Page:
This is the close up of the cavity. We see a black pipe submersed into water. This pipe is connected with a vacuum suction pump.
This is the close up of the cavity. We see a black pipe submersed into water. This pipe is connected with a vacuum suction pump. | Source
We see that the steel has been tied, the vacuum suction pump is installed with its pipe going down into the cavity. Also another pipe we see which is the over-flow pipe.
We see that the steel has been tied, the vacuum suction pump is installed with its pipe going down into the cavity. Also another pipe we see which is the over-flow pipe. | Source
This close-up shows the cavity filled with crush so that the newly poured concrete would stay over the crush while the crush would provide the cushion for letting the water coming from leakage to collect and pumped out by the suction pump.
This close-up shows the cavity filled with crush so that the newly poured concrete would stay over the crush while the crush would provide the cushion for letting the water coming from leakage to collect and pumped out by the suction pump. | Source
In this picture, one can see the cavity being filled with crush.
In this picture, one can see the cavity being filled with crush. | Source
The close up shows the suction pipe as well as the over-flow pipe. Both have the mouth which has netting to protect from sucking anything else except water.
The close up shows the suction pipe as well as the over-flow pipe. Both have the mouth which has netting to protect from sucking anything else except water. | Source
Here we see that a plastic sheet is placed over the crush around the pipes to ensure that the newly poured concrete does not reach the opening of the pipes and choke them.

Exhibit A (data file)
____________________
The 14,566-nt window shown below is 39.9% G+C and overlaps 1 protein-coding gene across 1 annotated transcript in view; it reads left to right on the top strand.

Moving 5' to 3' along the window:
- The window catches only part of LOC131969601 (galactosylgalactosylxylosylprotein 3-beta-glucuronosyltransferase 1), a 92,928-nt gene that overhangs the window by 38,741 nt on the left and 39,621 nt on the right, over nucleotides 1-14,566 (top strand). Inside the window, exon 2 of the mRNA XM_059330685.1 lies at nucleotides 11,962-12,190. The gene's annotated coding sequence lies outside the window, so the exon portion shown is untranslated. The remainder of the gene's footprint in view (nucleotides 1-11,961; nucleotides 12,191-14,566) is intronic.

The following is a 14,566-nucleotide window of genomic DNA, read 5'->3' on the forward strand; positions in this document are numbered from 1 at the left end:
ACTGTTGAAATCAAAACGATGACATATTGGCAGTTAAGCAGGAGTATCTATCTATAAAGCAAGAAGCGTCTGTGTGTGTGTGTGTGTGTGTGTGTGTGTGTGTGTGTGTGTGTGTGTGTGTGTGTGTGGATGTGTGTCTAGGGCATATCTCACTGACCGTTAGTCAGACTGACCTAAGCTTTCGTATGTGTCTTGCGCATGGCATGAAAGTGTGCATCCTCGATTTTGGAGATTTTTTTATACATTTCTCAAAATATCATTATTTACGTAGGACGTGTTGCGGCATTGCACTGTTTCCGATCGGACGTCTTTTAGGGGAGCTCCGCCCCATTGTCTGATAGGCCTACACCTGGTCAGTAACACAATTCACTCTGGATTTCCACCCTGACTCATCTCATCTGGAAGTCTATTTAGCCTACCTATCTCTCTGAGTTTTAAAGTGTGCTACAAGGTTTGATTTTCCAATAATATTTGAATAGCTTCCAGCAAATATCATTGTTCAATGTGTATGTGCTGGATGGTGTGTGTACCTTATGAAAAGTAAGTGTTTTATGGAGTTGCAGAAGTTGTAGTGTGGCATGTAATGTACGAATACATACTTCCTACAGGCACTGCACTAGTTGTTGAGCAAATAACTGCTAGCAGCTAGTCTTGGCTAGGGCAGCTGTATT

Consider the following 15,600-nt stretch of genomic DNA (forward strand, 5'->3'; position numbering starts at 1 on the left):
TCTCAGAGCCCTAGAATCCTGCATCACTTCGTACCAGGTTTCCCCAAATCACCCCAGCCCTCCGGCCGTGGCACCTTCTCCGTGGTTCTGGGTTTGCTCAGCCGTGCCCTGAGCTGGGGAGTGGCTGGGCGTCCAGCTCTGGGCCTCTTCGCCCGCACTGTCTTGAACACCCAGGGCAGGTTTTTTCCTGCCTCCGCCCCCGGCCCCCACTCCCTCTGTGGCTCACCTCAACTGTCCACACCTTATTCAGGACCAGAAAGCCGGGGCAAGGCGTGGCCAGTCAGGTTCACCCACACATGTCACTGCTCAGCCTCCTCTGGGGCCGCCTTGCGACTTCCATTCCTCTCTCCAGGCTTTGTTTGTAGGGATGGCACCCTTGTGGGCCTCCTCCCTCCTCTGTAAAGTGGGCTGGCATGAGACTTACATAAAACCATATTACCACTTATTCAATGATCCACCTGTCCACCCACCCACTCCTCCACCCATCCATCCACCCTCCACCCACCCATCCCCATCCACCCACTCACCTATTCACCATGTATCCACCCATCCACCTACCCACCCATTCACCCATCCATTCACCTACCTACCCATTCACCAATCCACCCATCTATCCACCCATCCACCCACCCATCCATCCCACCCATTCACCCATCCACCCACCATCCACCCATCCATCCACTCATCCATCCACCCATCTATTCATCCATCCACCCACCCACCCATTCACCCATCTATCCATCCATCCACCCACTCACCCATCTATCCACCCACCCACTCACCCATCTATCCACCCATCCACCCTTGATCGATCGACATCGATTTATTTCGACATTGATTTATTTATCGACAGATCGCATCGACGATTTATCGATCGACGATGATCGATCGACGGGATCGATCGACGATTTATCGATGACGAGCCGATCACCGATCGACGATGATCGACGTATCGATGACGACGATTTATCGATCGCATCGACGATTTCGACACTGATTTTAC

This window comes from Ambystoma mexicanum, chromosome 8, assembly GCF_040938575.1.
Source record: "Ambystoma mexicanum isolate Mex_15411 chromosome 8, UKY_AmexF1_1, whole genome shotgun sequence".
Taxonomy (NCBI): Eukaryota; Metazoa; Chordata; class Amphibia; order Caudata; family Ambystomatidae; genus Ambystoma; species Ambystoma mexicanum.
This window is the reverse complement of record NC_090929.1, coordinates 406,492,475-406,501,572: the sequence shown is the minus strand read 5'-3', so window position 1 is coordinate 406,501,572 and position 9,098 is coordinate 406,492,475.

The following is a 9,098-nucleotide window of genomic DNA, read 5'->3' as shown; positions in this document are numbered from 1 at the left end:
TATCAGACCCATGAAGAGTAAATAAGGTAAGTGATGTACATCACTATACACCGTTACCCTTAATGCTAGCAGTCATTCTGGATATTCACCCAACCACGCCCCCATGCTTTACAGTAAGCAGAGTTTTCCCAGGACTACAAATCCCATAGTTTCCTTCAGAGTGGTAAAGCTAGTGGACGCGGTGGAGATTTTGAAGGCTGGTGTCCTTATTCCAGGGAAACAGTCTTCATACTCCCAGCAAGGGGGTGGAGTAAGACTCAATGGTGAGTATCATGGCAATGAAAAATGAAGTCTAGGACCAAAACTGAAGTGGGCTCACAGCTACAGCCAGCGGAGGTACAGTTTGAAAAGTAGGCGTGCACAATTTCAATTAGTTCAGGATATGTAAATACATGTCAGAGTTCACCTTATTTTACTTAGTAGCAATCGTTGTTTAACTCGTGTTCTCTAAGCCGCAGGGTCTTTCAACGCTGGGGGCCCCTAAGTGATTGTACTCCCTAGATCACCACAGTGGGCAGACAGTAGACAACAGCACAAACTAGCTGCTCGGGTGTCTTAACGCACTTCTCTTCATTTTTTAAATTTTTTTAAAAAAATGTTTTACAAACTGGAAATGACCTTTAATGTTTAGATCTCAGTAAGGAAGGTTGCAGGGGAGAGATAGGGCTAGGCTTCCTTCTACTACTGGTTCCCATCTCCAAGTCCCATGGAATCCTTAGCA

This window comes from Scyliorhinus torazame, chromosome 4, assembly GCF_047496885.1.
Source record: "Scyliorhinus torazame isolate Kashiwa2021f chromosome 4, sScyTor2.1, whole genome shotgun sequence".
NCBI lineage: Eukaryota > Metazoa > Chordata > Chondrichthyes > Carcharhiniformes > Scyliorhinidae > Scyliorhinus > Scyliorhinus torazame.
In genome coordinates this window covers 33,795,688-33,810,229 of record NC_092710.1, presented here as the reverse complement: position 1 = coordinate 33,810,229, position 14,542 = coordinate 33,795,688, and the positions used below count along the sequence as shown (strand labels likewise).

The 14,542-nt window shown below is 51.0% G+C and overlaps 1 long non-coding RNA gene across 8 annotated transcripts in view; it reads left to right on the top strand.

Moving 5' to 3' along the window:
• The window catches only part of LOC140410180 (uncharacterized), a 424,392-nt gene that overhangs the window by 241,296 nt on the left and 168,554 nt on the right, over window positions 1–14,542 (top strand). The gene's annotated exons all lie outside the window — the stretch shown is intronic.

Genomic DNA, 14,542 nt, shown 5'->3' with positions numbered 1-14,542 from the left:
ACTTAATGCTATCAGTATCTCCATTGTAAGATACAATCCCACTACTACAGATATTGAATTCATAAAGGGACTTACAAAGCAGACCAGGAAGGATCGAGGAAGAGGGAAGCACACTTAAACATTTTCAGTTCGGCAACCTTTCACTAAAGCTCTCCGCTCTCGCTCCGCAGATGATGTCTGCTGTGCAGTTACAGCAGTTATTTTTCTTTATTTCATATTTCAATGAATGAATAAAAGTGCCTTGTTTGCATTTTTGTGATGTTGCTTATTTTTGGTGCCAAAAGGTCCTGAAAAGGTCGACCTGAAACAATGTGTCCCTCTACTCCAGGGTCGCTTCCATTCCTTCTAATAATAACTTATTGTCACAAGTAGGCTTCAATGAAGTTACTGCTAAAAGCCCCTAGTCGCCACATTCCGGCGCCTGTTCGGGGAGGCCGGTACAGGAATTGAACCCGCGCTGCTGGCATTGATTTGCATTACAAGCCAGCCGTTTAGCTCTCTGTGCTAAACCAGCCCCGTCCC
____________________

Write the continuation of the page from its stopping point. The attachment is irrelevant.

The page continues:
Here we see that a plastic sheet is placed over the crush around the pipes to ensure that the newly poured concrete does not reach the opening of the pipes and choke them. | Source
Now a mixture of fine sand, cement and soda has been put over the crush. This mixture is fast drying and will set fast and provide a barrier between the water and the newly poured concrete and help stop water coming up to touch the fresh concrete.
Now a mixture of fine sand, cement and soda has been put over the crush. This mixture is fast drying and will set fast and provide a barrier between the water and the newly poured concrete and help stop water coming up to touch the fresh concrete. | Source
We see that the whole cavity which was first filled with crush, is now covered by the mixture of fine sand, cement and soda.
We see that the whole cavity which was first filled with crush, is now covered by the mixture of fine sand, cement and soda. | Source
Here we see that finally the shuttering has been erected and concrete pouring started.
Here we see that finally the shuttering has been erected and concrete pouring started. | Source
Here we see that the concrete pouring is almost completed except a foot or so left.
Here we see that the concrete pouring is almost completed except a foot or so left. | Source
Here is the picture of the finished work. The suction pump did not fail due to choking of its mouth which is why a over-flow pipe is placed as a back-up. What we see here is a job completed by the book. The pipes will be cut and holes plugged.
Here is the picture of the finished work. The suction pump did not fail due to choking of its mouth which is why a over-flow pipe is placed as a back-up. What we see here is a job completed by the book. The pipes will be cut and holes plugged. | Source

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Comments 1 comment

Tufail Shah 13 months ago

Dear Arshad Bhi, i constructed my basement. it is half way through. i read your precious article and now i need to discuss certain point with you.

can i get your id or phone number.

will really appreciate.

mailtotufail@gmail.com